One reason I am real excited for the sleeveless Ilma is because summer is coming. And this little beauty is going to be perfect for high waisted skirts and shorts–My summer wardrobe.

(More of a knit seam binding kind of girl? While the sleeveless Ilma sewing pattern variation is closed with a facing, you could absolutely close a similar project with a knit seam binding–Like on the original Ilma. Download your step-by-step sewing tutorial today!)

The Ilma Raglan: How To Sew A Knit Seam Binding Sewing Tutorial

Sewing Pattern Variation: The Sleeveless Ilma Raglan Side View

Summers in San Diego get HOT–90+ degrees hot. So I need a summer wardrobe that is lightweight and breathable. Which just so happens to be exactly what the organic cotton knits from Birch are. (Side note–We also did a post all about why choosing organic cotton matters. Make sure to check it out!)

If you are looking to move forward with your own sewing pattern variation (do it) I have a few tips:

  • Sleeves: As mentioned above, it matters what type of sleeve the original garment has. Designs with typical round armholes are easy–Just don’t cut and sew sleeves. But if the garment has raglan or kimono sleeves, then you will need to do a little bit of drafting. It doesn’t have to be anything fancy or super technical–Just make sure to draw out the new round armhole, and test the fit on yourself before closing it up.
  • Closure: Think about how to close up the neckline and armhole. You’ve got a few options: Separate bindings for the neckline and armhole, a facing (like on the sleeveless Ilma), rolled hems, or you could even fully line the garment. Just make sure to think about that before proceeding with the sewing pattern variation, because it will most probably affect the finished design and overall process.
  • Fabric: The choice of fabric can quite literally make or break a design. (I have had experience with both–The latter is not fun.) So make sure to pay attention to what fabric was used for the original garment. Is it a woven or a knit? Does it work well with the design? Is the fabric printed or solid? If it’s printed, are there stripes that need to be matched?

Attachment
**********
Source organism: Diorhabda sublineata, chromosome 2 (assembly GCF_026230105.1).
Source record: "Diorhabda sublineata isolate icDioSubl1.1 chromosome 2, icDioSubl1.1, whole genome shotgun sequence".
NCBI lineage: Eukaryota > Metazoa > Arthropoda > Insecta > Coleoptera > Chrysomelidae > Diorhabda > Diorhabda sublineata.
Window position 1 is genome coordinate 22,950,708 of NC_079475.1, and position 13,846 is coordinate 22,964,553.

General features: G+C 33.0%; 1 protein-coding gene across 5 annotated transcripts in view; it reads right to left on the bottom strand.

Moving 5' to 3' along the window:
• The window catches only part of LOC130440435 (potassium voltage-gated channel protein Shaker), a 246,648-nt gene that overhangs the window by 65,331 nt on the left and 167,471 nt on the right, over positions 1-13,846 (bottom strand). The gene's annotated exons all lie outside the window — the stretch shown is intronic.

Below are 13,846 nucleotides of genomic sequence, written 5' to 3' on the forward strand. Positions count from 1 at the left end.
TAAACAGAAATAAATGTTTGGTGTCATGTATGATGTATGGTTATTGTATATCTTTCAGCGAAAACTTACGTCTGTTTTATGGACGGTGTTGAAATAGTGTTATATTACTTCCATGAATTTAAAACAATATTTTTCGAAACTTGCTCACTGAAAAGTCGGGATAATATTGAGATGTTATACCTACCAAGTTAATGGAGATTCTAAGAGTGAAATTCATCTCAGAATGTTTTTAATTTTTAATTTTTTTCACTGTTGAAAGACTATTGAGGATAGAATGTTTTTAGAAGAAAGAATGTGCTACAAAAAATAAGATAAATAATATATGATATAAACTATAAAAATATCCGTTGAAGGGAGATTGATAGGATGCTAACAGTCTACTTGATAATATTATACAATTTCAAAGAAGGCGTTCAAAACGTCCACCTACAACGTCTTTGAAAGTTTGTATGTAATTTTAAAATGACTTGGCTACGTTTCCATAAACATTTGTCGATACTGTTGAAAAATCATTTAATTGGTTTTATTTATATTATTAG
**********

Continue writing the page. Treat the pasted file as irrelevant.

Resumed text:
It’s easy to get caught up in the creative process of tweaking a design without really thinking all of the details through. I have done this many times myself–Which is why I can tell you it’s important to really think these things through.

(More of a knit seam binding kind of girl? While the sleeveless Ilma sewing pattern variation is closed with a facing, you could absolutely close a similar project with a knit seam binding–Like on the original Ilma. Download your step-by-step sewing tutorial today!)

The Ilma Raglan: How To Sew A Knit Seam Binding Sewing Tutorial

Sewing Pattern Variation: The Sleeveless Ilma Raglan (Make Your Own!)

When it came to the original sewing pattern variation for the Ilma, I didn’t really think the fabric portion through.

I figured that what I saw in my mind would just work–And while it kind of does, it’s not exactly how I envisioned it. The fabric is too think and too bulky for the soft, flowing design of the original Ilma. A big reason for that is because of the fabric–Both fabrics I chose were heavyweight wovens, rather than midweight knits.

And while that might not seem like that big of a deal, it absolutely is.

It's why the sleeveless Ilma flows so beautifully.

The same goes for the sleeves. When I was working on the sleeveless Ilma, I figured it would be cake to just cut the length of the raglan sleeves off. And that’s it, right?

While it wasn’t incredibly difficult.. It also took time. An entire afternoon that I had not planned on. So yes–I think my best advice if you are pursuing your own sewing pattern variation is to really think it through. Don’t just wing it.

Do you have any sewing pattern variations you are working on? Any long sleeve winter projects you are tweaking for the upcoming summer months? Let me know below, I’d love to hear about them!

(More of a knit seam binding kind of girl? While the sleeveless Ilma sewing pattern variation is closed with a facing, you could absolutely close a similar project with a knit seam binding–Like on the original Ilma. Download your step-by-step sewing tutorial today!)

The Ilma Raglan: How To Sew A Knit Seam Binding Sewing Tutorial